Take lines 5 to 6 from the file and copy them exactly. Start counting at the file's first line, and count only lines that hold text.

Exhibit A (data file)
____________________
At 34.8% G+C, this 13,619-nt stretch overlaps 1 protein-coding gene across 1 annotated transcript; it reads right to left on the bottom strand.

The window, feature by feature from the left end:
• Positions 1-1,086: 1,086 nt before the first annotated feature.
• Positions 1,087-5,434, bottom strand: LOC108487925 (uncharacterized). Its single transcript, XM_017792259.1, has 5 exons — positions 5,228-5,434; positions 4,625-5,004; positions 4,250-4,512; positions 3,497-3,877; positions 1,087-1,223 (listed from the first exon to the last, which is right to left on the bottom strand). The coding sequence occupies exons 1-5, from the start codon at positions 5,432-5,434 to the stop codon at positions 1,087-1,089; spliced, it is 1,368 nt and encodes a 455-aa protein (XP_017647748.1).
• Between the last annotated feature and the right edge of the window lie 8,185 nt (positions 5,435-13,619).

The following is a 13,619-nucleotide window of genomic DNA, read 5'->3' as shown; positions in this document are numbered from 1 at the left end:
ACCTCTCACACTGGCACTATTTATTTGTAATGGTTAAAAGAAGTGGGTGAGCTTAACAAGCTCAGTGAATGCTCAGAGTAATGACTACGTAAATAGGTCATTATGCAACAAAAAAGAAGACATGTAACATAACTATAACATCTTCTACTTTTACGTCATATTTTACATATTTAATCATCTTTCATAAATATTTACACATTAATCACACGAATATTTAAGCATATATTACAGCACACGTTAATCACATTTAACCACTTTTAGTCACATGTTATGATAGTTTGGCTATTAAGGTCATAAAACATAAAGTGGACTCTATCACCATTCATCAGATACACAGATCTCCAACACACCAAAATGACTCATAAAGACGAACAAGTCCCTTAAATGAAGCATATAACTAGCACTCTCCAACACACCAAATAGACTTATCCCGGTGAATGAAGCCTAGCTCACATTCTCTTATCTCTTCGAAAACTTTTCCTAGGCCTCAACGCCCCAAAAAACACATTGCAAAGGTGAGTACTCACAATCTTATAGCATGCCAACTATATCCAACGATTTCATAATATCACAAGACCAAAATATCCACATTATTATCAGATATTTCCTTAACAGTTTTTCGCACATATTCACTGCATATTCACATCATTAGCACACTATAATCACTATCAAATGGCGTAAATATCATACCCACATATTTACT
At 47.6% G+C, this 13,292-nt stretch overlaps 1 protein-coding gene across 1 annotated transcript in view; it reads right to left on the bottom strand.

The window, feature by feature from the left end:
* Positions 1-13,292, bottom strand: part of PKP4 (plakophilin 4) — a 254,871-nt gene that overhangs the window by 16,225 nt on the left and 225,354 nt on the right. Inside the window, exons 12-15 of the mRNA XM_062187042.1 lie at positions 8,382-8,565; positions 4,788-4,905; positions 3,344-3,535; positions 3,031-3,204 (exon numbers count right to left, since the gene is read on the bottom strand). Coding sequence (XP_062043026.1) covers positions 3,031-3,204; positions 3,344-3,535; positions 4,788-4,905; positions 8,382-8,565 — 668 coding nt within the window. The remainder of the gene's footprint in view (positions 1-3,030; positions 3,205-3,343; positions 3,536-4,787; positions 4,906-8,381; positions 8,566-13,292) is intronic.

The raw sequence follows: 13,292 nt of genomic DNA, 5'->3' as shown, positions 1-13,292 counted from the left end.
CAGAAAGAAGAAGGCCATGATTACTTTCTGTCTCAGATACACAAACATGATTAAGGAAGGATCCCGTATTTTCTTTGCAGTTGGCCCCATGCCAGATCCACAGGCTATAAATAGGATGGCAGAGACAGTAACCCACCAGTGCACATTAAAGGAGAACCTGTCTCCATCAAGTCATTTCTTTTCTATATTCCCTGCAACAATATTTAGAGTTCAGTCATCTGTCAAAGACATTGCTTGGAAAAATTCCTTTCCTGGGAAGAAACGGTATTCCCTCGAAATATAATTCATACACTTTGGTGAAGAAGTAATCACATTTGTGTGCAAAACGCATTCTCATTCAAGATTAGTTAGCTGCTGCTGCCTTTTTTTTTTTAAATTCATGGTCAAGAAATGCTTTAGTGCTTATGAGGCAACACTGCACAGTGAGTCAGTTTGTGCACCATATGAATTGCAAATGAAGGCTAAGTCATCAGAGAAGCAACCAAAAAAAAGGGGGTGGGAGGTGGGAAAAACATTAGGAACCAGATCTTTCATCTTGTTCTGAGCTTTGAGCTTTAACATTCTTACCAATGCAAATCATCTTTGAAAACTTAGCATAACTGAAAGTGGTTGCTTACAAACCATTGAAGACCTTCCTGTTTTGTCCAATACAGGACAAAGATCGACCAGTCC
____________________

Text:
• Between the last annotated feature and the right edge of the window lie 8,185 nt (positions 5,435-13,619).

The following is a 13,619-nucleotide window of genomic DNA, read 5'->3' as shown; positions in this document are numbered from 1 at the left end: